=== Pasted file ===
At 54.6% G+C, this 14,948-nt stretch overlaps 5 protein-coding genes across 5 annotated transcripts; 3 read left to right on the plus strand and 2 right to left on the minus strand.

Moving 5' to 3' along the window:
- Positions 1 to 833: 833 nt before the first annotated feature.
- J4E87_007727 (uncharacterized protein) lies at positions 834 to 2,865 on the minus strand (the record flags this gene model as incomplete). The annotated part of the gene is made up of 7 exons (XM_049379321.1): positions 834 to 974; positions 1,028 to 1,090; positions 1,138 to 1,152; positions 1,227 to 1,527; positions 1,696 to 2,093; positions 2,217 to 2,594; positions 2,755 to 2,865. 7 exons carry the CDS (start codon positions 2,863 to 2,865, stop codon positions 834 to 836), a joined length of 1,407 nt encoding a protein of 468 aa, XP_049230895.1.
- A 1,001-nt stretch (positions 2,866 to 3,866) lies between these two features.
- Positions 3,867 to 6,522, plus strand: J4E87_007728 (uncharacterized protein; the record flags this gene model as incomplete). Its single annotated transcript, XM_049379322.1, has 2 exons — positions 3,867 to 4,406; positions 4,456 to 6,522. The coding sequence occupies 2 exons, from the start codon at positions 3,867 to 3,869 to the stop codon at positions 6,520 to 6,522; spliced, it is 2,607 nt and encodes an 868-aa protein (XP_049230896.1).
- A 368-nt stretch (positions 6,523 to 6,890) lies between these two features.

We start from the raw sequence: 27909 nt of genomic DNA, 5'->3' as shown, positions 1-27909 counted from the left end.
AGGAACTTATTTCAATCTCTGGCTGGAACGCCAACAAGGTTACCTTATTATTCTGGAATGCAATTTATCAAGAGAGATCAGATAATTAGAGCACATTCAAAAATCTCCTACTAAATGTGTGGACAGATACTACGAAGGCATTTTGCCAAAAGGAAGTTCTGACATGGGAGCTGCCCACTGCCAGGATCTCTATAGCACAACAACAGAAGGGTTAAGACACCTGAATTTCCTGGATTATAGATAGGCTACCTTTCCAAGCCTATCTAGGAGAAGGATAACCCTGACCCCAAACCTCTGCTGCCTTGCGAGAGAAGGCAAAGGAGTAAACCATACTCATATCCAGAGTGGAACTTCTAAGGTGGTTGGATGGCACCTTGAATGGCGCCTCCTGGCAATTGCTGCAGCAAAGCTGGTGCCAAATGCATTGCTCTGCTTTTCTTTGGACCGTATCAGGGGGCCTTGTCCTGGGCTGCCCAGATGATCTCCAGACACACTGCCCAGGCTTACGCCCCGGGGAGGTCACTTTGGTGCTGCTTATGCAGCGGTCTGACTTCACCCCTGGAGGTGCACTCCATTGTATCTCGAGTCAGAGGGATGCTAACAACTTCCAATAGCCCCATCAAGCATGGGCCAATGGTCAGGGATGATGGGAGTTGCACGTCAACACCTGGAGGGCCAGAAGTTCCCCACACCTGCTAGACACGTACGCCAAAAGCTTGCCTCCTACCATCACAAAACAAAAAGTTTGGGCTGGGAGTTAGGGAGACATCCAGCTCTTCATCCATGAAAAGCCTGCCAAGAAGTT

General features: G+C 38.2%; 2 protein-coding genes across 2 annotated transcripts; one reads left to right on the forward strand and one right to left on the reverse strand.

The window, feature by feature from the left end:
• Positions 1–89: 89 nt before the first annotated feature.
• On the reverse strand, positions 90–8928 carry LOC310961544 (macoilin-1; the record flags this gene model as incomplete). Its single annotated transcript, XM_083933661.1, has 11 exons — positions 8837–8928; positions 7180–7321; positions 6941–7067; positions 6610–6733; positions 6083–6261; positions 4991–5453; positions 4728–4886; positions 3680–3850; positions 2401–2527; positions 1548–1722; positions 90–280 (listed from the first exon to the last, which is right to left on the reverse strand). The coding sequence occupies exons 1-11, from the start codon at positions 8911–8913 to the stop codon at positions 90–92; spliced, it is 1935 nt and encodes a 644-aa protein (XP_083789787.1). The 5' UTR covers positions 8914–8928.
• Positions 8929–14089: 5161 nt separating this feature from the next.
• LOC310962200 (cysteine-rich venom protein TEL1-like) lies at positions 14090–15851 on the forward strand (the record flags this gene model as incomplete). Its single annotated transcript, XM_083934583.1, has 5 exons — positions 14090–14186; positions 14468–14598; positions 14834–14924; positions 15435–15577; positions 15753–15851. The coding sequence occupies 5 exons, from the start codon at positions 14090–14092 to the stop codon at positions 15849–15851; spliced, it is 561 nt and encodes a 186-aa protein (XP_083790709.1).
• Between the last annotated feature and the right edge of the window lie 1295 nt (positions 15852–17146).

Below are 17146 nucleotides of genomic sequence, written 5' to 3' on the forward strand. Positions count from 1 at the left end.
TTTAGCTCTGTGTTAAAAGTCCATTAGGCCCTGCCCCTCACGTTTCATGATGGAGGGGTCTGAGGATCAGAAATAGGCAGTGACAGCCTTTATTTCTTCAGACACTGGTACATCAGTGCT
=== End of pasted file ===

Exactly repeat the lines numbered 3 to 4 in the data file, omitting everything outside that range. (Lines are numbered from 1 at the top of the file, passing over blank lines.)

- Positions 1 to 833: 833 nt before the first annotated feature.
- J4E87_007727 (uncharacterized protein) lies at positions 834 to 2,865 on the minus strand (the record flags this gene model as incomplete). The annotated part of the gene is made up of 7 exons (XM_049379321.1): positions 834 to 974; positions 1,028 to 1,090; positions 1,138 to 1,152; positions 1,227 to 1,527; positions 1,696 to 2,093; positions 2,217 to 2,594; positions 2,755 to 2,865. 7 exons carry the CDS (start codon positions 2,863 to 2,865, stop codon positions 834 to 836), a joined length of 1,407 nt encoding a protein of 468 aa, XP_049230895.1.